A couple days later, we read Bad Road for Cats  by Cynthia Rylant (available in PDF if you google it!) and talked about Magda's perspective in the story. We picked out text evidence in our discussion that showed how her perspective was influencing the way the story was told. Then, talked about how the story would be different if the boy told it. We worked together to make a graphic organizer showing his perspective. I did this on my laptop and projected it to the class. Here is what we came up with.





Finally, we rewrote the story from the boy's point of view. What a difference in their writing! Just about everyone showed the character's feelings and thoughts in their writing. Most of them even gave insight into the character's motivations. We really hit on the standard, the kids told me that considering another point of view or perspective just "made sense" now. It was a seriously fantastic unit that the kiddos really enjoyed.


Currently... March!

Thank goodness February is over. It has been a brutal month of winter weather here in Boston! We have over 107 inches of snow, most of which was received in February. Our seasonal average is only 43 inches... and we are getting 3 - 6 more tonight! The weather has been seriously cold, too. Below zero many days without wind chill. Needless to say, I am so ready for this new month and for spring to arrive. Linking up with Farley at Oh Boy Fourth Grade for Currently!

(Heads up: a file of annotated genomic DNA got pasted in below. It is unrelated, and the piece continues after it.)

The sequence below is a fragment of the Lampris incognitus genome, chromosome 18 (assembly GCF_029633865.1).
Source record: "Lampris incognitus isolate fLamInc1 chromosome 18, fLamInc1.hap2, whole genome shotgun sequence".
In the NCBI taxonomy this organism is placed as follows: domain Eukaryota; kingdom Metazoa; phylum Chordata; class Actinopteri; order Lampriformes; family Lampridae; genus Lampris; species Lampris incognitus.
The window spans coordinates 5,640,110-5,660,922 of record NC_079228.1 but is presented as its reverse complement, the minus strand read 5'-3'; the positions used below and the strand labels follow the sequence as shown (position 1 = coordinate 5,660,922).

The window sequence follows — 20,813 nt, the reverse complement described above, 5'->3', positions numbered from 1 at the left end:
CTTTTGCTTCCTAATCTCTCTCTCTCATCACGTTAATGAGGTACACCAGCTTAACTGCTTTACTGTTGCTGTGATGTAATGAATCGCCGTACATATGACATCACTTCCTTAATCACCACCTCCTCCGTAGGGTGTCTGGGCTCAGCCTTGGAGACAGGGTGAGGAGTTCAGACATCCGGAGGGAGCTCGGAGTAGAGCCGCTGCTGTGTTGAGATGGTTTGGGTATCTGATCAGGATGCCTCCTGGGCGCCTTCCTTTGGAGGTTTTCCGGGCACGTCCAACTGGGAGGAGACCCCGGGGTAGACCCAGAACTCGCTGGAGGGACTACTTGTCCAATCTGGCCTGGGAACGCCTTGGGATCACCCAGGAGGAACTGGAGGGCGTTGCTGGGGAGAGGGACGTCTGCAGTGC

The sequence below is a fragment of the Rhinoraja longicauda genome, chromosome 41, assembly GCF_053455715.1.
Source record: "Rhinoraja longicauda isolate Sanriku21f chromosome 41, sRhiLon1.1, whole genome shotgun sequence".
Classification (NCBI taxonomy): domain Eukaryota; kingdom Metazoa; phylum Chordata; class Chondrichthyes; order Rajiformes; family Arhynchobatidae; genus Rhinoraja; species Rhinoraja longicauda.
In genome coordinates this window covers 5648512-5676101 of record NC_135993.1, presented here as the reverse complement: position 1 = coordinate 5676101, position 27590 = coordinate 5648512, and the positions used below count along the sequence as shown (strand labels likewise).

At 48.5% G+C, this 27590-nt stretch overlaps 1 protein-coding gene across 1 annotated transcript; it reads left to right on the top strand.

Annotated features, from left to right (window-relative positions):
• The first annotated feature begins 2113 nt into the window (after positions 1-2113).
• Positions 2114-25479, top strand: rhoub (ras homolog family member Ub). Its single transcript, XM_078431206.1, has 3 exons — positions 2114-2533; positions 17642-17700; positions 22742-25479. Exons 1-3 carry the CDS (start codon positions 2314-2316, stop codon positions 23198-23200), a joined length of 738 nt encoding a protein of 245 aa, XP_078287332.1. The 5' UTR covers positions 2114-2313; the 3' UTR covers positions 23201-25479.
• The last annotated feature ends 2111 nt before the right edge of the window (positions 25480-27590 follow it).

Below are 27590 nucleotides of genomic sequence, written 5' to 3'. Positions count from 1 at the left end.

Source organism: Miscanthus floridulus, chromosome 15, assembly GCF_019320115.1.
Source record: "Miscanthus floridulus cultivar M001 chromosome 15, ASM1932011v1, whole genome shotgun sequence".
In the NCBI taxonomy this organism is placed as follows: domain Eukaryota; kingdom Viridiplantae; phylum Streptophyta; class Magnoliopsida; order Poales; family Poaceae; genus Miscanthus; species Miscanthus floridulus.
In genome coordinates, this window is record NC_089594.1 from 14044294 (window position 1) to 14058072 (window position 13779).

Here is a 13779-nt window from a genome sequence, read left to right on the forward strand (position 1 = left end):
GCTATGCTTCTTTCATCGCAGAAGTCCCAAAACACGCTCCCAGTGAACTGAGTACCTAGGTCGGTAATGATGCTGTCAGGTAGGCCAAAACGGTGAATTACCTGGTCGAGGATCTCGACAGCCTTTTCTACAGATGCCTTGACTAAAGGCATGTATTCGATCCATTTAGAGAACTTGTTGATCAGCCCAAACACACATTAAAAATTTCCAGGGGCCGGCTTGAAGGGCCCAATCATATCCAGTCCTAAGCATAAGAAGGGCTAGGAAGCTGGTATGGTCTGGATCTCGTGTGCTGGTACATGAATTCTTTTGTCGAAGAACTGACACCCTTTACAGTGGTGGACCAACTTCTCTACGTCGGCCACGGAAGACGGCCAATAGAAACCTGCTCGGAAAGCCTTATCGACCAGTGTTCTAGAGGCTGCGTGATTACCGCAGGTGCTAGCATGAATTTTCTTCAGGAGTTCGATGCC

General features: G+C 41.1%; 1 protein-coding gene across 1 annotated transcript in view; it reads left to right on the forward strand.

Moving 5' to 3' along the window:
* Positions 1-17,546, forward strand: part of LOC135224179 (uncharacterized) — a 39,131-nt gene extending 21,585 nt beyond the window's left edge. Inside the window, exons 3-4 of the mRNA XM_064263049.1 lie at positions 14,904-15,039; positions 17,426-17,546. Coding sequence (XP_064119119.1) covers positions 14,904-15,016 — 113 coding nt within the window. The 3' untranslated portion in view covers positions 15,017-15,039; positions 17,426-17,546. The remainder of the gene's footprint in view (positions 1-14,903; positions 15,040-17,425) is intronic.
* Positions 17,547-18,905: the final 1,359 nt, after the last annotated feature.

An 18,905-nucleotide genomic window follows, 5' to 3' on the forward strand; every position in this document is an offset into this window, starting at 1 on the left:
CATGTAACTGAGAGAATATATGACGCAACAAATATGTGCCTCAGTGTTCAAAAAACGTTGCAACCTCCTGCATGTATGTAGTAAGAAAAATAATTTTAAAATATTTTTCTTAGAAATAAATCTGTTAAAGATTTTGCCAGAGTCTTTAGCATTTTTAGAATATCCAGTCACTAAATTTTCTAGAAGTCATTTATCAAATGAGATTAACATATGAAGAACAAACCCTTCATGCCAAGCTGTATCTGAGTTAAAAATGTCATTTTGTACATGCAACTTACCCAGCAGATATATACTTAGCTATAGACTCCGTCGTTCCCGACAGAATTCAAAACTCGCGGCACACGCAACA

Listening - The sound of a sleeping baby.. is there anything sweeter? My little guy is not a great sleeper, so this is extra special. I'm soaking up every minute of it!

Loving - My new guided reading groups. I'm really in groove lately! I have 7 groups, all in chapter books, so it can be difficult to keep track of. I am staying hyper organized, which has kept us all on track. Fingers crossed we can stick with it!

Thinking - About state testing. Is anyone else taking the PARCC this year? My district piloted it last year, and has adopted it this year. It's a big change from our previous state test! We are still working out the kinks. It's been a challenge, to say the least, because there is so much information that we do not have yet. I've been using the PARCC model content frameworks and the published practice tests to prep my kiddos, but I wish I had more to work with.

Wanting- A magic housework fairy. Do they make those? :) There just aren't enough hours in the day!

Needing- To catch up on correcting. I seem to get in a slump this time of year and the papers pile up. I hate holding on to things! I much prefer to give immediate feedback and let the kiddos see my comments right away. I definitely have to get back on track.

Spring break plans- none for me! I'm in Massachusetts, and most schools here have two "spring vacations"- one in February and one in April. I'm not sure why, but it's been this way for as long as anyone (including my grandparents, who are in their seventies) can remember.


My district is currently out of contract and in negotiations. One of the items that our city would like to add to the contract is breaking up our paychecks over the course of the calendar year. Currently, we are paid only during the school year. This would be a mandatory change. It got me wondering, how is everyone else paid? Help me out- participate in my anonymous poll!